[Savage Minds is pleased to publish this essay by Les W. Field. Les is professor and chair of the Department of Anthropology at U New Mexico. He pursues collaborative research projects in South, Central, and North America, and in Palestine. Field has also co-organized two field schools for UNM undergraduates and graduate students in the occupied West Bank.]
Many Latin Americanist anthropologists and other scholars are unaware of the state of Israel’s substantial, long-term relationships with certain forces and governments in Latin American countries. Yet knowing of these relationships will aid scholars seeking more background information as they consider their position within the AAA debate over whether the Association should boycott Israeli academic institutions. Israel’s involvement in Latin America initiated quickly after its 1948 establishment, after which it built alliances with right-wing and military regimes that have consistently displayed anti-left, anti-indigenous and anti-democratic characteristics. The comparative thrust of the discipline of anthropology should lead Latin Americanist scholars to ask whether Israel’s record in Latin America is consistent with Israeli policies towards Palestinians inside Israel and the Occupied Territories. As an ethnographer of social change in Nicaragua during the 1980s, it was Israeli support for the Contra insurgency that first led me to read widely and critically about the question of Palestine. I came to see important resonances between Israeli foreign policy in Latin America, on the one hand, and the systematic dispossession of Palestinians from their lands and other resources, including the implementation of apartheid-like policies in the lands controlled by Israel, on the other.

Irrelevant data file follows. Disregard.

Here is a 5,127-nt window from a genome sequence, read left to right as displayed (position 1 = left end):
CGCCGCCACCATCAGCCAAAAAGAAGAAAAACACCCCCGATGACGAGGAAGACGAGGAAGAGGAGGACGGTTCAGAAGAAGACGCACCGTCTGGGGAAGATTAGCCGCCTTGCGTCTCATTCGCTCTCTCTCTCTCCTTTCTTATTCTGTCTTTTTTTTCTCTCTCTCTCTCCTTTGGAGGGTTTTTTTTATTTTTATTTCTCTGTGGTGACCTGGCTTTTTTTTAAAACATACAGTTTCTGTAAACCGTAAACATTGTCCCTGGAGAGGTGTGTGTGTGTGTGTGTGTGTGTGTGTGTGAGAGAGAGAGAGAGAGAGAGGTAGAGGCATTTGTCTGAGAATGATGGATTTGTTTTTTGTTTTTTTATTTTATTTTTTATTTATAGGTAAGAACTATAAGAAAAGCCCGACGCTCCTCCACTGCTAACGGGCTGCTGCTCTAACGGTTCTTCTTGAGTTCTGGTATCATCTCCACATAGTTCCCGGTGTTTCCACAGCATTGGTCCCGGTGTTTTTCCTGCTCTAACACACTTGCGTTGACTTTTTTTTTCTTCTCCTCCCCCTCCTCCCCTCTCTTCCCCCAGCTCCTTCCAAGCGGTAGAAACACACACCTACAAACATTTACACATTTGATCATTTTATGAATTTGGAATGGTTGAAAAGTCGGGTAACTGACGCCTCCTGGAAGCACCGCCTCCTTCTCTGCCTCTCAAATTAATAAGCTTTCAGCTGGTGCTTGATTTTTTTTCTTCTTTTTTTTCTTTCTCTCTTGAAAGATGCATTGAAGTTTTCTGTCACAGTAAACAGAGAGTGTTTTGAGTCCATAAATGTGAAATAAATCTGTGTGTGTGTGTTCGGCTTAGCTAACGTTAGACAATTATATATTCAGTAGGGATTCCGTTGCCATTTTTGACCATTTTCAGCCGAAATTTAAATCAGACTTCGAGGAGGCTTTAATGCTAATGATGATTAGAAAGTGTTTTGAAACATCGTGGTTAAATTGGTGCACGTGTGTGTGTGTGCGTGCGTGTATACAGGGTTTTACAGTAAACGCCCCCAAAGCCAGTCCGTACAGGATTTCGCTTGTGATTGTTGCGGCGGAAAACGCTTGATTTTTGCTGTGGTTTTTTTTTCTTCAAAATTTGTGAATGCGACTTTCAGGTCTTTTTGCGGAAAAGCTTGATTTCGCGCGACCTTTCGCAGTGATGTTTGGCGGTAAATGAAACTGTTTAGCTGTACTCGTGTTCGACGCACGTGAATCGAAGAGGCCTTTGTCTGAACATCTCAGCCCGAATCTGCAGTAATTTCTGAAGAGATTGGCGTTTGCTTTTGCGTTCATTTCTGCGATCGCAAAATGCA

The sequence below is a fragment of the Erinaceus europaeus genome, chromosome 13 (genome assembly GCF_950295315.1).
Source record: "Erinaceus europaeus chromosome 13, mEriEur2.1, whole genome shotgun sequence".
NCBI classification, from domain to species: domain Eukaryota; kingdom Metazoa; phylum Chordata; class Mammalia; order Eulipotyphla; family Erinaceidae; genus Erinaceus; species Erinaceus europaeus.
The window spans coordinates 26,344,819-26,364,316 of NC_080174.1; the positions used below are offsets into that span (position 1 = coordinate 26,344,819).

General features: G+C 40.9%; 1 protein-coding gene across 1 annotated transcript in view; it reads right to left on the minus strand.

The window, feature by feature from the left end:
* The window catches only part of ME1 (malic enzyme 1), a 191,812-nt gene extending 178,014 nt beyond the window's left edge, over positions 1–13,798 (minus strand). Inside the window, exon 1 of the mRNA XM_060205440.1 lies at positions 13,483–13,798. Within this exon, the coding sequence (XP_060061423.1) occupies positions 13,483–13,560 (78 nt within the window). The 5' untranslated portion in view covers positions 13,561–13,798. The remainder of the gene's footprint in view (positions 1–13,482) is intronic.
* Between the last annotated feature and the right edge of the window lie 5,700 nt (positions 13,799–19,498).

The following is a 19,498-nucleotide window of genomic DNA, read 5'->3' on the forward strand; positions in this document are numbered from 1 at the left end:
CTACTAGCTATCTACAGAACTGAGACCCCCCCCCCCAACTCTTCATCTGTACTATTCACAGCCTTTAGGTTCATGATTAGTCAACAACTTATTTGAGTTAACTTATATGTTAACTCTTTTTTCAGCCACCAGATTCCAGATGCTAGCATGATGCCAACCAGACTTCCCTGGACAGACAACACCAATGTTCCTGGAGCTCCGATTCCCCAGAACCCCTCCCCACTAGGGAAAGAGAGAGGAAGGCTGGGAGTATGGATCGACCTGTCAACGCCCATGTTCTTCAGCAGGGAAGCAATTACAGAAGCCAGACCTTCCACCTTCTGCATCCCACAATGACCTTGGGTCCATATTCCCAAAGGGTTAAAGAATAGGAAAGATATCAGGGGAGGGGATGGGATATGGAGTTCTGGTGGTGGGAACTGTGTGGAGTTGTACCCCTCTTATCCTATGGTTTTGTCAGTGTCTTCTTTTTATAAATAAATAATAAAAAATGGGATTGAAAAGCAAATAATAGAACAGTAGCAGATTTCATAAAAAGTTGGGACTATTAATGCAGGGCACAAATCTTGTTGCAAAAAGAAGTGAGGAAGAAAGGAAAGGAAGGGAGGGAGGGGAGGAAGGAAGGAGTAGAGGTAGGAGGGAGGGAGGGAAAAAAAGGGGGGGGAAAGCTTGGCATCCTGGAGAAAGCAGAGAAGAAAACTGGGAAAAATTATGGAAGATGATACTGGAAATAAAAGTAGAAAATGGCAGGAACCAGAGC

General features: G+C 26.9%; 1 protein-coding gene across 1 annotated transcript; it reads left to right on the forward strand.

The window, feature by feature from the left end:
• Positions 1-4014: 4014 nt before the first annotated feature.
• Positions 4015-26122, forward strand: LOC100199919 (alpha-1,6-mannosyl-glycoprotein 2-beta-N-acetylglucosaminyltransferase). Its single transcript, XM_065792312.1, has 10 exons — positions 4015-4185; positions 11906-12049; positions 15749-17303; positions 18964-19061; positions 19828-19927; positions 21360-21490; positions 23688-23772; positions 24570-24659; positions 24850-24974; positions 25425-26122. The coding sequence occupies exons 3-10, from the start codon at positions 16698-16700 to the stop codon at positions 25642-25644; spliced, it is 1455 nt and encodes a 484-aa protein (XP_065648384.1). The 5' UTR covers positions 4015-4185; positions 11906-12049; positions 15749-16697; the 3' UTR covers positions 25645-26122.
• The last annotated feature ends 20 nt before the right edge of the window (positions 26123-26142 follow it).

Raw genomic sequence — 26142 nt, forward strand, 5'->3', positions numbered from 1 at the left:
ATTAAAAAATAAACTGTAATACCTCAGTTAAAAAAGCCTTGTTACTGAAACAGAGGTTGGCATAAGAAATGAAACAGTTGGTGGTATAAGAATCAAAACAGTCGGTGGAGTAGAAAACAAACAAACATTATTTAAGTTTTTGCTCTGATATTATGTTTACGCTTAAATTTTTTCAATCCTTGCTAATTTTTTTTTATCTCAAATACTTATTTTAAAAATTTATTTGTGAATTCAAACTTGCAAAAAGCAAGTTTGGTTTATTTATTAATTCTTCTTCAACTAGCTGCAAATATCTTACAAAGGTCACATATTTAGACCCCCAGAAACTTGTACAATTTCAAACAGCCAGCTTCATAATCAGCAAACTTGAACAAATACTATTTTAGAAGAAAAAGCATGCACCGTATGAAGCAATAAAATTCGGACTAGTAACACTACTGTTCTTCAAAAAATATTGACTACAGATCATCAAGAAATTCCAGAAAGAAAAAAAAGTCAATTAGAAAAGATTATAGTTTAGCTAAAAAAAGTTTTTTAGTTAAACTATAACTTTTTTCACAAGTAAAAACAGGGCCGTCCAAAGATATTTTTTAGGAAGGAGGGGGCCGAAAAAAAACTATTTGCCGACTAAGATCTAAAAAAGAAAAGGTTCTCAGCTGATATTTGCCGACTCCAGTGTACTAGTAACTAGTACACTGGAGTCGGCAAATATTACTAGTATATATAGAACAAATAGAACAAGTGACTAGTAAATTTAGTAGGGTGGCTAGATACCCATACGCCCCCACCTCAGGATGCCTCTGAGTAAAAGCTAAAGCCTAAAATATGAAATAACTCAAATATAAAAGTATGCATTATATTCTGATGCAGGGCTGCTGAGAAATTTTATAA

In what follows I offer significant examples of Israel’s involvement in parts of Latin America where I and many other anthropologists have worked, often with indigenous peoples. In the conflicts of which this involvement is a part, the AAA took significant stands in defense of human rights.[i] I argue that if in Latin America, successive Israeli governments have supported brutally violent even genocidal campaigns against indigenous peoples (which the AAA has often opposed) and also supported the most right-wing even anti-Semitic regimes, pay attention to what Israel does in the Occupied Territories because foreign and domestic policies are, I would argue, part and parcel of the same nationalism. Latin Americanist anthropologists, indeed all anthropologists, should learn about the effects of Israeli foreign policy upon the places where they work, then learn about the parallels with Israeli domestic policy. This knowledge is critical when making any decision to boycott or not, because as anthropologists, we know that states operate in complex international arenas but often reproduce their own exclusionary nationalisms in doing so. I decided to support the boycott of Israeli academic institutions on the basis of what I have learned, and I submit the following aspects of Israeli foreign policy in Latin America since the 1980s, that may similarly educate other anthropologists. Continue reading